Frenchman's Bay, Maine

Frenchman's Bay, Maine

Wednesday, June 27, 2007

Rwandan Litany

Here's the poem of mine that appeared in the spring 2007 edition of Portland Magazine, edited by Brian Doyle. Check out the magazine website for more stories and photos!


Praise for the laughing group
of schoolchildren
& their chant: “abazungu, abazungu!”
Praise for the scarlet-crested turaco
wings flashing red and black,
pecking guavas split by the sun.
Praise for the priest’s forearm
corded with veins.
Praise for dugout fishing boats,
trolling Lake Kivu at midnight.
Praise for cowhide drums
beaten by men’s callused palms.
Praise for the widows, draped
in coarse cotton.
Praise for all manner of beetles.
Praise for yeast bread, baked
in rusted barrel ovens.
Praise for the overturned truck
on Kijabe’s slick curve,
a woman prematurely in labor
beside it.
Praise for rain on tin rooftops,
erratic tap-tap and din of water.
Praise for the market lady
and her piles of soap,
rice, razorblades.
Praise for the plastic shunt
in a child’s skull,
draining excess fluid.
Praise for coffee beans.
Praise for red dust
caking each eyelash.
Praise for voices rising
from terraced banana groves.

Sunday, June 24, 2007

Happy Birthday, Jeff!

Last week we were out of town and I didn't get to post on Jeff's big day. So now it's time-- Happy Birthday to you, Jeff, and here's to many years ahead!

See here, for a poem I wrote last year. It still holds true.

Saturday, June 16, 2007

Such Oddballs

Topic of conversation at dinner last night:

Are mother birds bulimic?
(because they throw up food to feed their young)

Friday, June 15, 2007

And Yet More of Rothenburg

I shot many photos in Rothenburg, so here you go again...

A runaway carriage--

A view of the city from the castle gardens--

The infamous "Schneeballen" (otherwise known as snowballs--deep fried fatty pastries rolled in powdered sugar, dipped in dark chocolate, and otherwise made dangerous to the arteries)--

Wednesday, June 13, 2007

In Bloom

Saw these flowers in Rothenburg, and they reminded me of Oregon--except I think the blooms were mostly purple there. Foxglove?

The King Does Come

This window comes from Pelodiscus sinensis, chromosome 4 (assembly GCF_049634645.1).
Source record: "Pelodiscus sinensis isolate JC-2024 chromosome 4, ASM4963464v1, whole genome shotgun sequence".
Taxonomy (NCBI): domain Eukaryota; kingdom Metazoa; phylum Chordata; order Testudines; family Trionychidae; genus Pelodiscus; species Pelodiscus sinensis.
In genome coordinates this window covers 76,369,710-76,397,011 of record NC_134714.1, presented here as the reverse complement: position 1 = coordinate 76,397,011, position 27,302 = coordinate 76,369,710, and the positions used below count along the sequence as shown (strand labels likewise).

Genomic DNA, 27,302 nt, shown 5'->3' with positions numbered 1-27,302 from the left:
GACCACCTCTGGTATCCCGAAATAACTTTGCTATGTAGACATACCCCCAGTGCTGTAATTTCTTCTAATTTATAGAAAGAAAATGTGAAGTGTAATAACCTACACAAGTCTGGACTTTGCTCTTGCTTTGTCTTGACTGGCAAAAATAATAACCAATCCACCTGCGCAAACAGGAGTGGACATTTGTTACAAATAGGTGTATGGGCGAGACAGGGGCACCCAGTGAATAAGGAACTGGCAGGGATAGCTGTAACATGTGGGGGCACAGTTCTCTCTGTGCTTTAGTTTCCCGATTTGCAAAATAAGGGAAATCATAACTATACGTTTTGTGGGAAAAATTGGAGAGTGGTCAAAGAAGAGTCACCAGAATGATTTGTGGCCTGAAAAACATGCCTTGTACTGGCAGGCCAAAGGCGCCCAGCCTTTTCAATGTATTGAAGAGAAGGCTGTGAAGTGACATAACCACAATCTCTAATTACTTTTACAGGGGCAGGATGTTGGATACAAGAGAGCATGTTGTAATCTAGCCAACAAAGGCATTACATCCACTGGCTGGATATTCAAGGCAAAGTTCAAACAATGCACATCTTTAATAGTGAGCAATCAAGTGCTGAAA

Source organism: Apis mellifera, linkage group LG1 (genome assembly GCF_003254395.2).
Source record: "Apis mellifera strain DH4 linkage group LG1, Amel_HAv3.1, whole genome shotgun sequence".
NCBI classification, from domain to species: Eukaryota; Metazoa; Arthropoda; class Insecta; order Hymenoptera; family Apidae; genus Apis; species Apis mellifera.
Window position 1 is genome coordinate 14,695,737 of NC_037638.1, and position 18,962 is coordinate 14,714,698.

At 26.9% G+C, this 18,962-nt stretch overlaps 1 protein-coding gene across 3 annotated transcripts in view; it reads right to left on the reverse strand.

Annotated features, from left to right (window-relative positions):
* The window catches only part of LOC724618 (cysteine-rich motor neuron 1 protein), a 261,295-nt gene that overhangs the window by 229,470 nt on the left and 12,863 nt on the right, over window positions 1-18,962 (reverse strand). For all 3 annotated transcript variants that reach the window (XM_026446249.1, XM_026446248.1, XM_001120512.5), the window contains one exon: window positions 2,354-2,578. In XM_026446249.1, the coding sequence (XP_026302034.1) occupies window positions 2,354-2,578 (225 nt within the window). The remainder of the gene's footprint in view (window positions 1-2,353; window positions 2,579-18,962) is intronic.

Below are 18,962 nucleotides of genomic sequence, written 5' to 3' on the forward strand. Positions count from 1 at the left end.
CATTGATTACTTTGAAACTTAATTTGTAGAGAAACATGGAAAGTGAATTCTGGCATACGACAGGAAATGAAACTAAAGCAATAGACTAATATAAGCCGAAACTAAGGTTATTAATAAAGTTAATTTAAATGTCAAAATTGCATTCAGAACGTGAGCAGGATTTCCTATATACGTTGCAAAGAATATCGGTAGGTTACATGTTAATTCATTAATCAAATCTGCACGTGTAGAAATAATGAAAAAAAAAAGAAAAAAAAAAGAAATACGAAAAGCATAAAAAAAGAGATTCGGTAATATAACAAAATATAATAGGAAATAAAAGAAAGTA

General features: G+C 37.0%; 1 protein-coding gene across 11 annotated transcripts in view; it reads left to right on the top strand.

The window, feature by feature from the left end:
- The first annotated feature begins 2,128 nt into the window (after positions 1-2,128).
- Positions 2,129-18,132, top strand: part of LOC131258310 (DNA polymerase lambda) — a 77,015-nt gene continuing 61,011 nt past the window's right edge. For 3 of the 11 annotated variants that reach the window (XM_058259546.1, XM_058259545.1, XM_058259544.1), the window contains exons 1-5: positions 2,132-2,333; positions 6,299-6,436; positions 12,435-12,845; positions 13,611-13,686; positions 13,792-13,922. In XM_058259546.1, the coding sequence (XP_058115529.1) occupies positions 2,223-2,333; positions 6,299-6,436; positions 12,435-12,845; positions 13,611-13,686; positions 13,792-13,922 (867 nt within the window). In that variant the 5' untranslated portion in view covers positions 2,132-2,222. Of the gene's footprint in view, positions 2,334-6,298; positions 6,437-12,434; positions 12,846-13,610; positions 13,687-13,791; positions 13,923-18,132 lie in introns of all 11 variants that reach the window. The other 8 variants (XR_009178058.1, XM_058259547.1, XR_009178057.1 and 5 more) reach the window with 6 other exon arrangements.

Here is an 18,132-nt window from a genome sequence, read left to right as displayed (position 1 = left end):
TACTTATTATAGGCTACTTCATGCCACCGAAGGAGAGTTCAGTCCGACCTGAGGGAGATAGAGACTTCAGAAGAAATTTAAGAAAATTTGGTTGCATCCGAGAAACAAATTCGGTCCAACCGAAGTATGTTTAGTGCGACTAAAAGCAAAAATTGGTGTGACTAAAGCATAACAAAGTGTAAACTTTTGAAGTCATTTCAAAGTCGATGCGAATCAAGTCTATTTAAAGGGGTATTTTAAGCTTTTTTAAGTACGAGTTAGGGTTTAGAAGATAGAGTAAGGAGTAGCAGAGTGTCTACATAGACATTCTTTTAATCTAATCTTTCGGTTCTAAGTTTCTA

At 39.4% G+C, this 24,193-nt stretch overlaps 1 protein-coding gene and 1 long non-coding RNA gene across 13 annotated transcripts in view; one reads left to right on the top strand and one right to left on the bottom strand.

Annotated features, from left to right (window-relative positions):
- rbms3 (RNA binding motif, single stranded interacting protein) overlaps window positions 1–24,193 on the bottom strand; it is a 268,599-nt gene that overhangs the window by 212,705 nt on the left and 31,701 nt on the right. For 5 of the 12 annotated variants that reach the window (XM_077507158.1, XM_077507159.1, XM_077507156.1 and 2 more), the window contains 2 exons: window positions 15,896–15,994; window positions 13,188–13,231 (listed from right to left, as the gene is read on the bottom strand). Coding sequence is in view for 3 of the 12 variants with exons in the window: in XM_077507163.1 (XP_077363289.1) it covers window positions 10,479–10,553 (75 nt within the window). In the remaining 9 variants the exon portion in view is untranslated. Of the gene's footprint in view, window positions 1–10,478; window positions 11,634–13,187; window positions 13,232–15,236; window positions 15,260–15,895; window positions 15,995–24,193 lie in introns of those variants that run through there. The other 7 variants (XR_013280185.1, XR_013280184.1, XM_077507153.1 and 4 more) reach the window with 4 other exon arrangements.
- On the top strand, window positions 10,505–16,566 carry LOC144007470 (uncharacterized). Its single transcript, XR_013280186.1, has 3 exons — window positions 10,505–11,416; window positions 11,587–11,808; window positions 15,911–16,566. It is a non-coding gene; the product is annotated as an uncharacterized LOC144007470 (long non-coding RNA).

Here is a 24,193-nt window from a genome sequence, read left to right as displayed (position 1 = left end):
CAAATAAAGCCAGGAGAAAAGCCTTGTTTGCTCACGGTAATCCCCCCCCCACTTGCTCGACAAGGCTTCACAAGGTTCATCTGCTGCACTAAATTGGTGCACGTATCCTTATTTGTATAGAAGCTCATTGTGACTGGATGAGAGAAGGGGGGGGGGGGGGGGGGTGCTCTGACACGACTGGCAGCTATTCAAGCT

The title above is from Frederick Buechner's writing--the June 13th entry in his book, Listening to Your Life. I really needed to hear his words today, a day when I'm wondering again, "what are you doing in my life, God, and where are you?"

Buechner writes: The day will come when all the voices that were ever raised...will be permanently stilled. But when that day comes, I believe that the tumbled stones will cry aloud of the great, deep hope that down through the centuries has been the one reason for having churches at all...the hope that into the world the King does come. And in the name of the Lord. And is always coming, blessed be he. And will come afire with glory, at the end of time.

A bit later he adds: Make our stone hearts cry out thy kingship. Make us holy and human at last that we may do the work of thy love.

To that, I say amen, and amen again. What I love about Buechner--he writes of immense joy and wonder, but he doesn't shy away from the horrible, awful, hard things in life. And He leads me ultimately towards God with his words. No one can do better than that.

Monday, June 11, 2007

Daily City Photo Goodness

While browsing blogs, I happened upon ParisDailyPhoto, and from there, the links to many other Daily City Photo sites. An easy way to hop around the world--with only a few clicks! Try out Shanghai Daily Photo, Lisbon Photos, Grenoble Daily Photo, Milano Daily Photo, and for a comprehensive listing, the Daily City Photo Blog.

Sunday, June 10, 2007

More Rothenburg Photos

Houses lining the central town square.

Eine Katze greeted us from a doorway.

Peering out the tower window.

All Around Rothenburg

Check out the ad for the last Harry Potter book-- coming out in a German translation on October 2007.

A view through the castle garden arch, looking towards central Rothenburg.

Jeff and I finally had a little weekend getaway for ourselves --it's been awhile. We thoroughly enjoyed Rothenburg, a medieval walled city only an hour and a half away by car.

Monday, June 04, 2007

My Grandma Hartung

I've been thinking about Grandma Hartung lately. She loved to sit down for a nice hot cup of tea with me in the afternoon, after first setting a timer for the teabag to steep--"Brew it five minutes, Laurie dear." Also, whenever I see Aplets and Cotlets at the store, in all their gummy, sugary goodness, I remember Gram. A sure-fire way to please her? Bring a few boxes for a gift. And maybe a new book of crossword puzzles. I miss her.

What Grandma said about her parents:

"Dad didn't have any say about anything mean or hateful. He was kind. My mother had to do the whipping. Dad wouldn't have laid a stick to anybody..."

"Mother moved every year, and always lived in an upstairs flat. She wasn't satisfied with anything--Mother was a funny woman."

Saturday, June 02, 2007

Quote for the Day

"What is to give light must endure burning." -- Viktor Frankl

Many moons ago, before starting college, I went on a two week survival course in the wilderness areas of Wisconsin and Michigan. As one of our requirements before the course, we had to read "Man's Search for Meaning," by Frankl. Recently, I picked up another copy from a box of free books, and plan to reread it over the summer.

Frankl survived Auschwitz, but his wife died in Bergen-Belsen concentration camp. On April 27, 1945, Frankl was liberated. Among his immediate relatives, the only survivor was his sister

It was due to his and others' suffering in these camps that he came to his hallmark conclusion that even in the most absurd, painful and dehumanized situation, life has potential meaning and that therefore even suffering is meaningful.